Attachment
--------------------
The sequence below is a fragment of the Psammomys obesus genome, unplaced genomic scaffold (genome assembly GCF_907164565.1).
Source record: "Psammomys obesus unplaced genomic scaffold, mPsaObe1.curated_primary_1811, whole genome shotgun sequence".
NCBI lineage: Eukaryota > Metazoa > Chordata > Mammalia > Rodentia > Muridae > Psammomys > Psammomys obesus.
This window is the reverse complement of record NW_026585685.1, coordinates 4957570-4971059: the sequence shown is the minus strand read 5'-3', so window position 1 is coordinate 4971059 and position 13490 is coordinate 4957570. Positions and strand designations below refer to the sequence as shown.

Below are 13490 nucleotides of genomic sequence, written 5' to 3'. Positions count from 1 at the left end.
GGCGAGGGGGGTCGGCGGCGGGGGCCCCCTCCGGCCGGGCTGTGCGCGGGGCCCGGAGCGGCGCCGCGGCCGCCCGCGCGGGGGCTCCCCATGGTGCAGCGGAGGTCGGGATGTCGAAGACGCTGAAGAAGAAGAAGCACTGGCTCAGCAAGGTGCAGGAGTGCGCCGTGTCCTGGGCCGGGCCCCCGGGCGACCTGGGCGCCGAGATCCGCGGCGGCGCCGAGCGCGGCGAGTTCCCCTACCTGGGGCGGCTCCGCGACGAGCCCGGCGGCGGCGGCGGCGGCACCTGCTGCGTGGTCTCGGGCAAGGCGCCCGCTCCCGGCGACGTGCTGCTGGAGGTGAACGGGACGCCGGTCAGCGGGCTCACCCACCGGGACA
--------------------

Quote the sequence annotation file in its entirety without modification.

The sequence below is a fragment of the Psammomys obesus genome, unplaced genomic scaffold (genome assembly GCF_907164565.1).
Source record: "Psammomys obesus unplaced genomic scaffold, mPsaObe1.curated_primary_1811, whole genome shotgun sequence".
NCBI lineage: Eukaryota > Metazoa > Chordata > Mammalia > Rodentia > Muridae > Psammomys > Psammomys obesus.
This window is the reverse complement of record NW_026585685.1, coordinates 4957570-4971059: the sequence shown is the minus strand read 5'-3', so window position 1 is coordinate 4971059 and position 13490 is coordinate 4957570. Positions and strand designations below refer to the sequence as shown.

Below are 13490 nucleotides of genomic sequence, written 5' to 3'. Positions count from 1 at the left end.
GGCGAGGGGGGTCGGCGGCGGGGGCCCCCTCCGGCCGGGCTGTGCGCGGGGCCCGGAGCGGCGCCGCGGCCGCCCGCGCGGGGGCTCCCCATGGTGCAGCGGAGGTCGGGATGTCGAAGACGCTGAAGAAGAAGAAGCACTGGCTCAGCAAGGTGCAGGAGTGCGCCGTGTCCTGGGCCGGGCCCCCGGGCGACCTGGGCGCCGAGATCCGCGGCGGCGCCGAGCGCGGCGAGTTCCCCTACCTGGGGCGGCTCCGCGACGAGCCCGGCGGCGGCGGCGGCGGCACCTGCTGCGTGGTCTCGGGCAAGGCGCCCGCTCCCGGCGACGTGCTGCTGGAGGTGAACGGGACGCCGGTCAGCGGGCTCACCCACCGGGACA